Working Group II: Impacts, Adaptation and Vulnerability

Other reports in this collection Forest and species distribution

Models that predict changes in species distribution suggest reduced forest carbon storage as climate changes (King and Neilson, 1992; Smith and Shugart, 1993; Kirilenko and Solomon, 1998; Woodward et al., 1998), although the change in forest carbon stocks depends on species migration rates (Solomon and Kirilenko, 1997; see also Section 5.2). Where seed availability and dispersal are impeded (e.g., by fragmented landscapes), achieved/realized productivity may remain below the potential for some time (resulting in carbon losses) unless aided by human intervention (Iverson and Prasad, 1998; Sohngen et al., 1998; Iverson et al., 1999). Pitelka and Plant Migration Workshop Group (1997) point out, however, that increases in weed species that take advantage of human mobility may be an adverse effect.

Changes in forest distribution as a result of climate change are likey to occur subtly and nonlinearly (Davis and Botkin, 1985; Prentice et al., 1993; Neilson and Marks, 1994; Tchbekova et al., 1994; Bugmann et al., 1996; Neilson and Drapek, 1998). Prediction of changes in species distribution is complicated by the current lack of precise predictions of environmental changes themselves (especially precipitation) and responses of species to these changes. Price et al. (1999b) show that responses to precipitation are greatly dependent on assumptions made about species parameters and the temporal pattern of rainfall. The most rapid changes are expected where they are accelerated by changes in natural and anthropogenic disturbance patterns (Overpeck et al., 1991; Kurz et al., 1995; Flannigan and Bergeron, 1998).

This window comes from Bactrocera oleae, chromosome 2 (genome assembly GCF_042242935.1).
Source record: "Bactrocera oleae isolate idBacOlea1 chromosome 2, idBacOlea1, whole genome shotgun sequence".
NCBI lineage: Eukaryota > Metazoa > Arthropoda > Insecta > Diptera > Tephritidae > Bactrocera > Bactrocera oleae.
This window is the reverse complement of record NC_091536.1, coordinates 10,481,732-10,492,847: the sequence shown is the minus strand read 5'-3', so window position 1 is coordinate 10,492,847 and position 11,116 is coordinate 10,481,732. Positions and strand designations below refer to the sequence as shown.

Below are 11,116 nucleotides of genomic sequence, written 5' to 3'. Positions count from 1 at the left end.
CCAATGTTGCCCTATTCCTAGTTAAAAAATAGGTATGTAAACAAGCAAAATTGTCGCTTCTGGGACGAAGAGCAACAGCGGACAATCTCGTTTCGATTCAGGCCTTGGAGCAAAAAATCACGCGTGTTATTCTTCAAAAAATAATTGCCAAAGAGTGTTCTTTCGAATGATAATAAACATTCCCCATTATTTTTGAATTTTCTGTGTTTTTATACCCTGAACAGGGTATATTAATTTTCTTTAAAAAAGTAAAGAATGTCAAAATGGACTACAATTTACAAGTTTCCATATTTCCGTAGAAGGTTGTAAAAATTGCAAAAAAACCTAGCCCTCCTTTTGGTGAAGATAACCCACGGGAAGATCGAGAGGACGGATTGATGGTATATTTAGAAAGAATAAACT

At the stand level, climate-induced changes in competitive relationships are likely to lead to dieback and replacement of maladapted species, causing changes in stand population and productivity (e.g., Cumming and Burton, 1996; Rehfeldt et al., 1999b). In addition, increases in locally extreme events and disturbances (fires, insects, diseases and other pathogens) developing over different time scales (Wein et al., 1989; Campbell and McAndrews, 1993; Campbell and Flannigan, 2000) also lead to regionally specific increases in mortality and dieback. Resulting changes in age-class distributions and productivity are likely to have short- and long-term impacts on carbon stocks (Kurz et al., 1995; Fleming, 1996; Hogg, 1997, 1999; Fleming and Candau, 1998).

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